INTRODUCTORY GUIDING PRINCIPLES: Spring 2008
LINE: ‘The London Islamic Network for the Environment' .
i. We strive for an approach that is centred in the essence and unifying principles of Islam, allowing us to extend outwardly with inclusiveness to those of other faiths and beliefs.
ii. We do not represent all Muslims, nor the Islamic perspective (nor do we represent all environmentalists), and we do not have a monopoly on religion. Instead we represent a range of viewpoints, which will converge in some areas, to then be held with lesser or greater firmness.
iii. We are not a sect of Islam and are open to people of all faiths, sects and beliefs who are able to engage within our ethos.
iv. Our approach is non-prescriptive . We recognise that each individual has choice, and is on a life path of which we do not have full knowledge.
B) Transformational Activism (Individual, Group, & Societal)
a) Decision-making & Dialogue
i. We view Deep Dialogue and Reflection/Contemplation (Tafakkur) as important processes that inform our activism, and we recognise the value in allowing insights to emerge through them.
ii. We recognise the importance of creating space, both psychological and in time, to share and understand perspectives. This encourages a deeper dialogue through which the appreciation of others is enhanced, a prescriptive approach becomes less likely, and transformation becomes possible.
iii. Whilst technology has value, in an increasingly technology-driven age, we are mindful that face-to-face dialogue offers a quality and presence that can be missing through remote means.
iv. We aim to be transparent whilst allowing space for growth.
b) Development & Transformation
i. We look within as well as outside of the group, understanding that our personal and collective transformation is a crucial contribution to societal transformation ~ developing ourselves such that the consciousness and processes within the group mirror that of the world we wish to live in.
ii. We recognise the importance of spirituality/inner work , and our personal spiritual/inner development.
iii. We reflect on the natural world (which includes the human), and our place in it.
iv. We take opportunities to develop skills that will help the group to develop, for example skills in facilitating dialogue , conflict resolution and developing mindfulness .
v. We recognise that our means is a fundamental contribution to the end we seek.
c) Egoism & Image
i. We recognise the existence of egoism and take precautions to ensure that ego serves higher values, rather than attempts to push with a constricted world-view.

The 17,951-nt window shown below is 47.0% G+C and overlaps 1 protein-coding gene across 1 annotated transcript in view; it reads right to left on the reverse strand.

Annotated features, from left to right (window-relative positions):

ii. Whilst through a collective identity we believe in the possibility of better fulfilling a higher purpose, we consider our purpose to ultimately be of greater value than our identity .
iii. We focus on substance in our work, which we value more than an image or impression that may or may not arise. We are also conscious of the importance of the truth being asserted.
iv. We value quality over quantity .
A) Our group purpose is to facilitate: the transformation of society to live justly in harmony with the diverse natural world, of which we are a part, thus honouring the principle of Oneness (Tawhid) . Integral to this is the process of community building and nurturing the social ecology.
B) In order to achieve this purpose we utilise the following methods:
a) Development of Knowledge
i. In recognising the interconnectedness of the world, we strive to develop our own understanding of human and societal spheres of knowledge, as well as the ‘environmental'. We recognise that economics, peace, conflict, human ecology and social movements are realities that are interwoven with the struggle for environmental justice. We also aim to develop our understanding of Islamic perspectives on these areas, as well as perspectives from other traditions that may not be labelled ‘Islamic' (where doing so supports the purpose of the group). Simultaneously, we allow space for our own insights to form.
ii. We also assume the role of a catalyst in order to stimulate questioning, reflection, dialogue and understanding of the above within wider society.
The vehicles that we might use include talks, workshops, the arts and various forms of media, as appropriate.
b) Connecting with Nature
We consider sensing, connecting with, and reflecting on the natural world as a potential vehicle for spiritual development, as well as a means to develop a deeper understanding of ecology. Hence outings in which we explore or work in nature form a component of our activism. We may also encourage such activities to be initiated in communities, where this is appropriate.
c) Deep Dialogue
Whilst communication enables us to understand one another, other factors are relevant to its quality : the state we are in, the quality of facilitation (which we regard as a collective responsibility) and the setting , can fundamentally affect the extent to which both the process and eventual outcome are infused with wholeness . Hence we aim to create conditions inwardly and outwardly that are conducive to such dialogue . Integral to this process is listening with compassion, as well as reflection and taking precaution against the influence of egoism .
We network with a diverse range of groups and individuals (both inside and outside Muslim communities), whilst also recognising that the quality of relationship is more important than quantity of contacts.
e) Campaigning/Outward Activism
In asserting justice, there are likely to be times when we exert direct pressure outwardly. Our work may include taking campaigns, where appropriate, to businesses, political structures and other institutions, for example. In so doing, we are simultaneously mindful of our principles and values, in particular recognising that the means we use is a fundamental contribution to the end we seek (see Transformational Activism earlier).